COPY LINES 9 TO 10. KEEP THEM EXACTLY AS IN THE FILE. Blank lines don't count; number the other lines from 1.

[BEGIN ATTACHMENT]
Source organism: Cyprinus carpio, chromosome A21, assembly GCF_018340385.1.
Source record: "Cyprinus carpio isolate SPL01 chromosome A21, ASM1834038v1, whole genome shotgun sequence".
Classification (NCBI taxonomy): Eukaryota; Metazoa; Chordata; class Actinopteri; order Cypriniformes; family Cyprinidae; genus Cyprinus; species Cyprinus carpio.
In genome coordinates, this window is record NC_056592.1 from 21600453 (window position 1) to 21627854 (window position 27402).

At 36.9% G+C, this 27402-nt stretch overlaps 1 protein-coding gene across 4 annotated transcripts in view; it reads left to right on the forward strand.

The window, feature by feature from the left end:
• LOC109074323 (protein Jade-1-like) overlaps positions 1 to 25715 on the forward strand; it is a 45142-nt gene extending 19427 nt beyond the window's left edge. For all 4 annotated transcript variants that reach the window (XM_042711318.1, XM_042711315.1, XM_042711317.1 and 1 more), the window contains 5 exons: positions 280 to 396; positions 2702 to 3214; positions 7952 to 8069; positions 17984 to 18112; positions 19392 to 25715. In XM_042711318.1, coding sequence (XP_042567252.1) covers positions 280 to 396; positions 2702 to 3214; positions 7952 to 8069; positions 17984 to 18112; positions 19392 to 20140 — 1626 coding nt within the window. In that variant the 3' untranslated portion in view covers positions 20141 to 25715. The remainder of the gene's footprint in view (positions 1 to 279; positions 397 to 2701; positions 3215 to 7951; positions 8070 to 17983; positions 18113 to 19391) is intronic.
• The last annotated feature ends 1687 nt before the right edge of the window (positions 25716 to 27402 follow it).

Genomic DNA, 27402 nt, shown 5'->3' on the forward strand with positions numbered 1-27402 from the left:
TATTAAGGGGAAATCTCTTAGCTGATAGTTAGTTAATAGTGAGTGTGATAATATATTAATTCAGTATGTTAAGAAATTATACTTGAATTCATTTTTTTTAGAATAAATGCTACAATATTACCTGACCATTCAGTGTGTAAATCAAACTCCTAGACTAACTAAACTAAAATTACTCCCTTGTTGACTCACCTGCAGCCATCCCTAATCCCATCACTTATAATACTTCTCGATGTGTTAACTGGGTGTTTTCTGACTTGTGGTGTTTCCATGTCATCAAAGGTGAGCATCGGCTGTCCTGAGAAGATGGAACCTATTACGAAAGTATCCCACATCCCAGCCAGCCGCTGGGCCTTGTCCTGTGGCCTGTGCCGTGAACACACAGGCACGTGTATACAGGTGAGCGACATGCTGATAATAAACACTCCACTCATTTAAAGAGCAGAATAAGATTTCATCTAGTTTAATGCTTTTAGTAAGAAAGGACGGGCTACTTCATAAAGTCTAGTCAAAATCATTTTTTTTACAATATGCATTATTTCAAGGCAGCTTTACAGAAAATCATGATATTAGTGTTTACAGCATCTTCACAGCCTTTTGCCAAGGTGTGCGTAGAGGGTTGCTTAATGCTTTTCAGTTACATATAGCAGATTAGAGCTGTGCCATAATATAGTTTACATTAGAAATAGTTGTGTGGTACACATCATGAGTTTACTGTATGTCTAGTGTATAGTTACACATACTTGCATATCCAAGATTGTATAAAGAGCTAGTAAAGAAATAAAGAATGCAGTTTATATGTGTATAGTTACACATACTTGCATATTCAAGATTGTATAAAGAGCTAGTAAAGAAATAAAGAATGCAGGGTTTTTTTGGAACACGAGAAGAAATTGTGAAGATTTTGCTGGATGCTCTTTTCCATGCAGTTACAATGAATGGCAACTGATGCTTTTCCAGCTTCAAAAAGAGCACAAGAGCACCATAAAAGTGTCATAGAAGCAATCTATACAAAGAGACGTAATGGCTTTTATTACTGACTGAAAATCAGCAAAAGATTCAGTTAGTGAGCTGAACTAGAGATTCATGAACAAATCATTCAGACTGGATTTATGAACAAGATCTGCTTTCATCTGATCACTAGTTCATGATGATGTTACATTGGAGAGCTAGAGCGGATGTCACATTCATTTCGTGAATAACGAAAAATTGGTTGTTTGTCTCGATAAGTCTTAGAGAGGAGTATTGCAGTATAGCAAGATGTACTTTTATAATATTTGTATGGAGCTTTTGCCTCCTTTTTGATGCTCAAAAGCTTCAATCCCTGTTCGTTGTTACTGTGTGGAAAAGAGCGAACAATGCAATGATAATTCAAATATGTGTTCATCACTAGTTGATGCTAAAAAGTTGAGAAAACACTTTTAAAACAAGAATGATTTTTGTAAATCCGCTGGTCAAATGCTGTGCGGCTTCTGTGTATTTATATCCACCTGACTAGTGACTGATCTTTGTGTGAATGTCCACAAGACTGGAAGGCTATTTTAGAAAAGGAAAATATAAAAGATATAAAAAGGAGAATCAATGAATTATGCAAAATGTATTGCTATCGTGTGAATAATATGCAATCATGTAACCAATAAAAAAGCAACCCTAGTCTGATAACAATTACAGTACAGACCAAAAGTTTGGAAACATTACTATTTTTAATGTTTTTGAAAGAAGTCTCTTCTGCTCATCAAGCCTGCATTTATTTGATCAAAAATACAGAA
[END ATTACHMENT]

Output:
Genomic DNA, 27402 nt, shown 5'->3' on the forward strand with positions numbered 1-27402 from the left:
TATTAAGGGGAAATCTCTTAGCTGATAGTTAGTTAATAGTGAGTGTGATAATATATTAATTCAGTATGTTAAGAAATTATACTTGAATTCATTTTTTTTAGAATAAATGCTACAATATTACCTGACCATTCAGTGTGTAAATCAAACTCCTAGACTAACTAAACTAAAATTACTCCCTTGTTGACTCACCTGCAGCCATCCCTAATCCCATCACTTATAATACTTCTCGATGTGTTAACTGGGTGTTTTCTGACTTGTGGTGTTTCCATGTCATCAAAGGTGAGCATCGGCTGTCCTGAGAAGATGGAACCTATTACGAAAGTATCCCACATCCCAGCCAGCCGCTGGGCCTTGTCCTGTGGCCTGTGCCGTGAACACACAGGCACGTGTATACAGGTGAGCGACATGCTGATAATAAACACTCCACTCATTTAAAGAGCAGAATAAGATTTCATCTAGTTTAATGCTTTTAGTAAGAAAGGACGGGCTACTTCATAAAGTCTAGTCAAAATCATTTTTTTTACAATATGCATTATTTCAAGGCAGCTTTACAGAAAATCATGATATTAGTGTTTACAGCATCTTCACAGCCTTTTGCCAAGGTGTGCGTAGAGGGTTGCTTAATGCTTTTCAGTTACATATAGCAGATTAGAGCTGTGCCATAATATAGTTTACATTAGAAATAGTTGTGTGGTACACATCATGAGTTTACTGTATGTCTAGTGTATAGTTACACATACTTGCATATCCAAGATTGTATAAAGAGCTAGTAAAGAAATAAAGAATGCAGTTTATATGTGTATAGTTACACATACTTGCATATTCAAGATTGTATAAAGAGCTAGTAAAGAAATAAAGAATGCAGGGTTTTTTTGGAACACGAGAAGAAATTGTGAAGATTTTGCTGGATGCTCTTTTCCATGCAGTTACAATGAATGGCAACTGATGCTTTTCCAGCTTCAAAAAGAGCACAAGAGCACCATAAAAGTGTCATAGAAGCAATCTATACAAAGAGACGTAATGGCTTTTATTACTGACTGAAAATCAGCAAAAGATTCAGTTAGTGAGCTGAACTAGAGATTCATGAACAAATCATTCAGACTGGATTTATGAACAAGATCTGCTTTCATCTGATCACTAGTTCATGATGATGTTACATTGGAGAGCTAGAGCGGATGTCACATTCATTTCGTGAATAACGAAAAATTGGTTGTTTGTCTCGATAAGTCTTAGAGAGGAGTATTGCAGTATAGCAAGATGTACTTTTATAATATTTGTATGGAGCTTTTGCCTCCTTTTTGATGCTCAAAAGCTTCAATCCCTGTTCGTTGTTACTGTGTGGAAAAGAGCGAACAATGCAATGATAATTCAAATATGTGTTCATCACTAGTTGATGCTAAAAAGTTGAGAAAACACTTTTAAAACAAGAATGATTTTTGTAAATCCGCTGGTCAAATGCTGTGCGGCTTCTGTGTATTTATATCCACCTGACTAGTGACTGATCTTTGTGTGAATGTCCACAAGACTGGAAGGCTATTTTAGAAAAGGAAAATATAAAAGATATAAAAAGGAGAATCAATGAATTATGCAAAATGTATTGCTATCGTGTGAATAATATGCAATCATGTAACCAATAAAAAAGCAACCCTAGTCTGATAACAATTACAGTACAGACCAAAAGTTTGGAAACATTACTATTTTTAATGTTTTTGAAAGAAGTCTCTTCTGCTCATCAAGCCTGCATTTATTTGATCAAAAATACAGAA